Friday’s late night earthquake – the most robust felt by the area over the last two decades – did little damage to infrastructure on both sides of the Savannah River, according to officials who scrambled Saturday to check major structures throughout the region.
Geophysicist John Bellini, of the U.S. Geological Survey National Earthquake Information Center in Golden, Colo., said the 4.1 quake was the most powerful since a magnitude 4.3 earthquake centered just north of Lincolnton, Ga., rocked the region on Aug. 7, 1974. Friday’s tremblor was centered 12 kilometers west-northwest of Edgefield.
Preliminary inspections of Lake Thurmond and Lake Russell dams came back positive, U.S. Army Corps of Engineers spokesman Billy Birdwell said Saturday. Security camera inspections of both dams were conducted Friday night immediately following the quake, and engineers were dispatched early Saturday to conduct a second visual inspection.
“It will take several days to make sure everything is OK,” Birdwell said. “Those dams were built and designed to withstand earthquakes because we knew when we built the dams the region was prone to the occasional earthquake.”
In Waynesboro, Ga., Plant Vogtle continued operations Saturday with ease, Georgia Power spokesman Jacob Hawkins said.
After a walk-through inspection, Vogtle units 1 and 2 were found to be operating safely and construction on units 3 and 4 continued through the night uninterrupted, he said.
“Nuclear power plants including Plant Vogtle are well-built facilities,” Hawkins said. “They are designed to withstand very strong earthquakes.”
Dean Campbell, a spokesman for Savannah River Remediation, the liquid waste contractor at Savannah River Site, said an inspection Saturday of the waste tanks showed they were undamaged.
The South Carolina Department of Transportation dispatched bridge inspectors and other engineering personnel to several counties effected by the quake Saturday, including Edgefield, McCormick, Aiken and Barnwell, according to a release on its Web site.
The department worked with the Georgia Department of Transportation to inspect Interstate 20 bridges over the Savannah River, which are owned and maintained by the latter.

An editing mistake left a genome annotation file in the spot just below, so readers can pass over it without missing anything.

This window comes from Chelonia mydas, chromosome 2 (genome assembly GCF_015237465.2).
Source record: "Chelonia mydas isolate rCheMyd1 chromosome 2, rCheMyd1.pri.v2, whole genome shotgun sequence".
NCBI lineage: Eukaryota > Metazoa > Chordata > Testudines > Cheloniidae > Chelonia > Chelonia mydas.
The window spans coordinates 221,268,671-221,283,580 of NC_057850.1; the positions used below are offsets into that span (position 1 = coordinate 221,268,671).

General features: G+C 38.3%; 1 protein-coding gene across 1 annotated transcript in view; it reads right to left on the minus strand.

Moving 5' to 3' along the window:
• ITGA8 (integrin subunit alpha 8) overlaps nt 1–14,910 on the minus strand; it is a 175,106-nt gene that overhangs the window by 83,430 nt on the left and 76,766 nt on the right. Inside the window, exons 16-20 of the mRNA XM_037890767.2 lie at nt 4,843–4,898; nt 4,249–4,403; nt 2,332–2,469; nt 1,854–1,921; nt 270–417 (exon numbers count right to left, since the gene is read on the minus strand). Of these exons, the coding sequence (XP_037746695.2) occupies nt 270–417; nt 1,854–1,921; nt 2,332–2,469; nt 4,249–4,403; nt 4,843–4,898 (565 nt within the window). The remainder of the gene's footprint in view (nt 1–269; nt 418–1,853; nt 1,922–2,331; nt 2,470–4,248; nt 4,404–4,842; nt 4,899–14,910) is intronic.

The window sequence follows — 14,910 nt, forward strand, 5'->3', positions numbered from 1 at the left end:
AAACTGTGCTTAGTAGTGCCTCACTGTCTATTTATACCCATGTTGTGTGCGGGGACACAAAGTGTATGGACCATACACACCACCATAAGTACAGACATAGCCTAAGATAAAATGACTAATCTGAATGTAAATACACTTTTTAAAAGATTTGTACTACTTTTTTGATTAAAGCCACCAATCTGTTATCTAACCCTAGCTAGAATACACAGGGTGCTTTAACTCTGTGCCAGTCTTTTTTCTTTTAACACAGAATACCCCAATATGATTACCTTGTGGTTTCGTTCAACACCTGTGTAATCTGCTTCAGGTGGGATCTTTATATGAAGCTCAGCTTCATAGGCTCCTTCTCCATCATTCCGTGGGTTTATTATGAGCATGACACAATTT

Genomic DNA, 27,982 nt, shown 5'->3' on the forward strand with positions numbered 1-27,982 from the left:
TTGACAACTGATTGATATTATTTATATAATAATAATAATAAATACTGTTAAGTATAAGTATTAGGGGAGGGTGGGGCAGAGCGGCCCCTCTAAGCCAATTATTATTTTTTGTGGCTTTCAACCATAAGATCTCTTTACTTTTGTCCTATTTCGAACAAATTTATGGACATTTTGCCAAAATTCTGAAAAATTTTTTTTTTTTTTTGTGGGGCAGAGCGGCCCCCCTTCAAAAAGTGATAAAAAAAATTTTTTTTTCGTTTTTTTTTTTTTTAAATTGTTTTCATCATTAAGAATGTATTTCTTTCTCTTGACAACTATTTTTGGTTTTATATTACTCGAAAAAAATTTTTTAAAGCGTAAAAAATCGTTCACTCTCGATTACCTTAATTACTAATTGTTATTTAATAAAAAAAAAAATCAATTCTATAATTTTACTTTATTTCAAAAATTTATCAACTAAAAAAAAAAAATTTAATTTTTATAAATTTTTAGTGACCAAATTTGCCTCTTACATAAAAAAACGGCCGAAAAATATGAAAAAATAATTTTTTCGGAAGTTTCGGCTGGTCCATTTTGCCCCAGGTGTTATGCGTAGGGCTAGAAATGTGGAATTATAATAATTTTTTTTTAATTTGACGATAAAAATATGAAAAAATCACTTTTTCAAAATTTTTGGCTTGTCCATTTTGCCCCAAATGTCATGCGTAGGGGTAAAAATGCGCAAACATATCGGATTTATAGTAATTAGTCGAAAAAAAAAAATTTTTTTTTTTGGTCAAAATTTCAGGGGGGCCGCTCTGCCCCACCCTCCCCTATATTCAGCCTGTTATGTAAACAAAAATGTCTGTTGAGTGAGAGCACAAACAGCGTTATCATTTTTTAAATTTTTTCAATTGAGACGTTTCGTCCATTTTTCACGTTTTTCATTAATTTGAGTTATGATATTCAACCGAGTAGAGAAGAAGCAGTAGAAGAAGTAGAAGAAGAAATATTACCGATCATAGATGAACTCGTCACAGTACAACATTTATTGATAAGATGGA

Edgefield County Emergency Preparedness Director Mike Casey said Saturday that very little damage has been reported throughout the county. Any damage that has been reported, he said, is difficult to distinguish from the damage caused by the ice storm earlier in the week.
Casey said the only damage from the quake he knew of was to the brick exterior of China Grove Baptist Church. The church is less than two miles from the quake’s epicenter.
The Rev. Luther Garrett said the interior of the building suffered minor damage as well.
“(The emergency management agency) came inside and looked around,” Garrett said Saturday. “There were three broken places in the sheetrock, and there were blisters on the ceiling.”
Mary Cunningham, a member of the church since she was 6, said the noise from the quake is what startled her the most. She lives three miles from the church.
“We got shook up pretty good,” Cunningham said. “I was watching TV and I heard a loud noise like a roaring. I thought it was a tornado or a plane crash or there was a crash up on the road. I have never heard anything like it before, a roaring like that.”
In Augusta, there were no reports of damage, Disaster Preparedness Coordinator Mie Lucas said. Augusta Traffic Engineering employees were sent out early Saturday to inspect roads and bridges, but found no damage.
“It looks like we’re safe,” Lucas said.
Earthquakes in the central and eastern United States, which happen less frequently than those in the western portions of the country, are typically felt over a larger area, according to the U.S. Geological Survey Web site. A magnitude 4.0 earthquake can be felt as far away as 60 miles from where it originated.
Friday’s quake, however, was reportedly felt from as far away as Athens, Ga.; Atlanta; Spartanburg, S.C.; Columbia; and Charlotte, N.C.
Staff writers Meg Mirshak and Mike Rosier contributed to this story.